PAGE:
TOM UTLEY: For once I’m royally ahead of the trend! I’ve got an Archie
TOM UTLEY: For once I’m royally ahead of the trend! I’ve got an Archie… and he’s named after the man I owe my life to
After years of being dismissed as an old fogey, locked in the past, pathetically wedded to tradition and hostile to many of the social developments of the 21st century, I can’t tell you what a joy it is to discover that I’m suddenly cool, modern and ahead of the trend.
Reader, I have a son called Archie. What’s more, he was christened 32 years before Harry and Meghan chose that magnificent name for their first-born son.
The difference is that their ‘unusual’ choice has been widely hailed as proof that they are a wonderfully up-to-date couple, imbued with the ‘common touch’ and unafraid to break with the past.
Apart from Archie, our four include a George and a Harry (christened Henry, like the new royal dad). In fact, we very nearly had a William, too, since we had planned to call our first-born Thomas George William Utley
Let’s just say that when Mrs U and I broke the news that we were thinking of calling our second son Archie, our families were much less enthusiastic.
All right, I ought to admit that the name on our son’s birth certificate is Archibald — though we’ve never addressed him by all three syllables, except once or twice in his early childhood to signal our displeasure when he misbehaved.
The Sussexes have apparently dispensed with the ‘-bald’, perhaps because long names are too much effort for the Twitter generation. But let’s face it, all Archies are really Archibalds — just as all Toms are really Thomases.
My late father professed, somewhat unconvincingly, to be delighted by our choice.
He suggested that when the boy grew up, he ought to stand for election to a council somewhere in the north of England (his side of the family hailed from Yorkshire and Lancashire), because he felt that the title ‘Alderman Sir Archibald Utley’ had a fine ring to it.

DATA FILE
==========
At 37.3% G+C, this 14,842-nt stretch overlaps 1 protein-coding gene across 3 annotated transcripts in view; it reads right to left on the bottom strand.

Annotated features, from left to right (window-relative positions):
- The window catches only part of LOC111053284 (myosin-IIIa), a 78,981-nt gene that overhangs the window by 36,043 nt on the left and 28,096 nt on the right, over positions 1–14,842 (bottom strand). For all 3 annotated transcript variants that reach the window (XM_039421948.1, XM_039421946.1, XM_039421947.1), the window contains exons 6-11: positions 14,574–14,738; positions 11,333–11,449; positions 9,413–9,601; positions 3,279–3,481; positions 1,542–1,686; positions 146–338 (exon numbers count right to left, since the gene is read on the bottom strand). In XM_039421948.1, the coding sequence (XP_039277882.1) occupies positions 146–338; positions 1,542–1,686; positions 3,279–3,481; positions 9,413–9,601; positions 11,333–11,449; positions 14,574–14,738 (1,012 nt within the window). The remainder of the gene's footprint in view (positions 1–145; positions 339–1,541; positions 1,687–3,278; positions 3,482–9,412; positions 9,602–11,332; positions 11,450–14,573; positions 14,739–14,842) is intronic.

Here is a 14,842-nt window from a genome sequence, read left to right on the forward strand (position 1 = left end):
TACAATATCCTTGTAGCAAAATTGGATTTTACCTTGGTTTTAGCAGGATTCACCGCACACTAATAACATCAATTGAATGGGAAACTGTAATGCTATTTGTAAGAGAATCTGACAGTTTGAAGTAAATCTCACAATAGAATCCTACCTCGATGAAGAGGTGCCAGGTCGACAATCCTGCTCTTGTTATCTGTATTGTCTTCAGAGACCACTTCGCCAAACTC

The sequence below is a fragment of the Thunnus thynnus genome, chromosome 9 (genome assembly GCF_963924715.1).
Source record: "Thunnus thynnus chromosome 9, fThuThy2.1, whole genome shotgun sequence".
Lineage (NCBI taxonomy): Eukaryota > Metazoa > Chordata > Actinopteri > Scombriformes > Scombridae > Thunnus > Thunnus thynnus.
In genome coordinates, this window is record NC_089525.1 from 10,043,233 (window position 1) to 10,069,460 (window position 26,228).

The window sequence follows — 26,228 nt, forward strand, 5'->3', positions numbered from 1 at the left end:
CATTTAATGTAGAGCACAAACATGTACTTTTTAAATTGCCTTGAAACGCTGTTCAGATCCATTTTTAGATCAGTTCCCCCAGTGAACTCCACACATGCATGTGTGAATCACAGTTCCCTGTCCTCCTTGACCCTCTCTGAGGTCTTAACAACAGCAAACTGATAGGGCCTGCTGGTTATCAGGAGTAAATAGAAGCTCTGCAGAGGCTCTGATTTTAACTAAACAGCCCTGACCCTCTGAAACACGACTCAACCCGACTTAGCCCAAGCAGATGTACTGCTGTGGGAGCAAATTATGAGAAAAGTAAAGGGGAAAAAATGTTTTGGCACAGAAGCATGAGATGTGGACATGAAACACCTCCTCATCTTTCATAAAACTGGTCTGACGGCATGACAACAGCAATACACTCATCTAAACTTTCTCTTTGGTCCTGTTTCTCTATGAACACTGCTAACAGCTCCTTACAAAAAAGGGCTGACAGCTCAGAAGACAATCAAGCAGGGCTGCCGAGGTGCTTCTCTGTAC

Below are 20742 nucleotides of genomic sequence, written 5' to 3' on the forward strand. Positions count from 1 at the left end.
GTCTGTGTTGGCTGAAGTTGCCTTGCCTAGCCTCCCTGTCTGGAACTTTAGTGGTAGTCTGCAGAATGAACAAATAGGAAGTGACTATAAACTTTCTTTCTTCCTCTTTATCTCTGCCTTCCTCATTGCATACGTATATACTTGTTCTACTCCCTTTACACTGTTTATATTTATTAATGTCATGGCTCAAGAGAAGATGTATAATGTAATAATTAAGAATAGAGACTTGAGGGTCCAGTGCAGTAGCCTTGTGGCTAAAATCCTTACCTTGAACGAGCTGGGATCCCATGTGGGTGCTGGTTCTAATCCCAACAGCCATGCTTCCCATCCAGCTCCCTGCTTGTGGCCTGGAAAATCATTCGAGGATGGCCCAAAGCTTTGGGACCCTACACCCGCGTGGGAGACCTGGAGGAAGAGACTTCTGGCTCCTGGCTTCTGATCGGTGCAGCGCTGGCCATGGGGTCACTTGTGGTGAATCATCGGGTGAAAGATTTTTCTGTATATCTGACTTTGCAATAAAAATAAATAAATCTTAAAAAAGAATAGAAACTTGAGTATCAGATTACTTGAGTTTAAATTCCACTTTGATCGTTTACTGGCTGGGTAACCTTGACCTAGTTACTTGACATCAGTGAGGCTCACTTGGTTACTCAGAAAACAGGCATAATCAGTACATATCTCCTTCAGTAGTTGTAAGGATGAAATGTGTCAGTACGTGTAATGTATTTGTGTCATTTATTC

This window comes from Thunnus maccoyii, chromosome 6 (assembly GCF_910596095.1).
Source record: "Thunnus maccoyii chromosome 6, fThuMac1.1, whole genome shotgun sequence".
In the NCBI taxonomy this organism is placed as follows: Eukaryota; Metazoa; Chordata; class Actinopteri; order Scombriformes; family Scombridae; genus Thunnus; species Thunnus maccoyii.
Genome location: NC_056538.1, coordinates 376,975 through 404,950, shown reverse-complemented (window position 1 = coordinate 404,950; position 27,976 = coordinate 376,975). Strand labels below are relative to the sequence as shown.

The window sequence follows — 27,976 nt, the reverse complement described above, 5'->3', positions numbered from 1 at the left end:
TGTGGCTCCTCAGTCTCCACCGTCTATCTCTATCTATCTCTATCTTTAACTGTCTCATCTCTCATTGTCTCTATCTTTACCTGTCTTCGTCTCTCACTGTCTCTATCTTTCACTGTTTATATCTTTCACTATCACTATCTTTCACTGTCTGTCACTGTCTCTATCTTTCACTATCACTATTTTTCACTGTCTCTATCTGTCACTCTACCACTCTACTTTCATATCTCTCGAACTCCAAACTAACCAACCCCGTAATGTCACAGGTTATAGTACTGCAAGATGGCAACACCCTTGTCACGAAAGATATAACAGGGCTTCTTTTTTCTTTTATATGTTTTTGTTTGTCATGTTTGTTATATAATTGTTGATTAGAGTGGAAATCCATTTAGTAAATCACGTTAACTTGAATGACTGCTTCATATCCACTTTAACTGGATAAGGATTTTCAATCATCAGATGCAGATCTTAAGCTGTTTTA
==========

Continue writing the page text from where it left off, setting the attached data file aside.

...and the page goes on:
Archie Harrison was introduced to the Queen, the Duke of Edinburgh, and Meghan’s mother Doria by his proud parents on Wednesday. Let’s just say that when Mrs U and I broke the news that we were thinking of calling our second son Archie, our families were much less enthusiastic
He said it called to mind the satirist Peter Simple’s Alderman Jabez Foodbotham, ‘the 25-stone, iron-watch-chained, crag-visaged, grim-booted Lord Mayor of Bradford’, and ‘perpetual chairman of the Bradford City Tramways and Fine Arts Committee’.
My mother, less diplomatically, simply winced when we told her we liked the name.
But it’s the verdict of my wife’s mother I remember best. She almost burst into tears when Mrs U told her that Archibald was top of our list, saying: ‘You can’t call him that! It would be cruel! It’s a dreadful name! He’ll be bullied all the way through school!’
I’ve often wondered why my revered mother-in-law — still very much with us at 96 — took so strongly against it.
I can only imagine that because she was born and brought up in Scotland, where Archies are much thicker on the ground than in England, she may have come across one or two bad apples by that name.
There’s nothing like meeting someone you dislike to put you off a name for life. But whatever the explanation, it was my mother-in-law’s passionate opposition that made up my wife’s mind.
Put it down to her own Scottish blood and the stubbornness that goes with it. She was not going to be dictated to, even by her beloved mother. She dug in her heels and insisted on Archie, whether the old lady liked it or not.
Better to die single, he thought, than run the risk of saddling his beloved with blind children. So he went back to his old college — Corpus Christi, Cambridge — to consult the most distinguished physician he knew [File photo]
As it happens, I was the one who suggested the name — partly because I’ve always liked the sound of it, but mostly because I’ve liked all the (few) Archies I’ve met.
In particular, I much admired an Archie who died at a great age shortly before our second son’s birth — an Archie who, in a curious and touching way, was responsible for my existence on this Earth.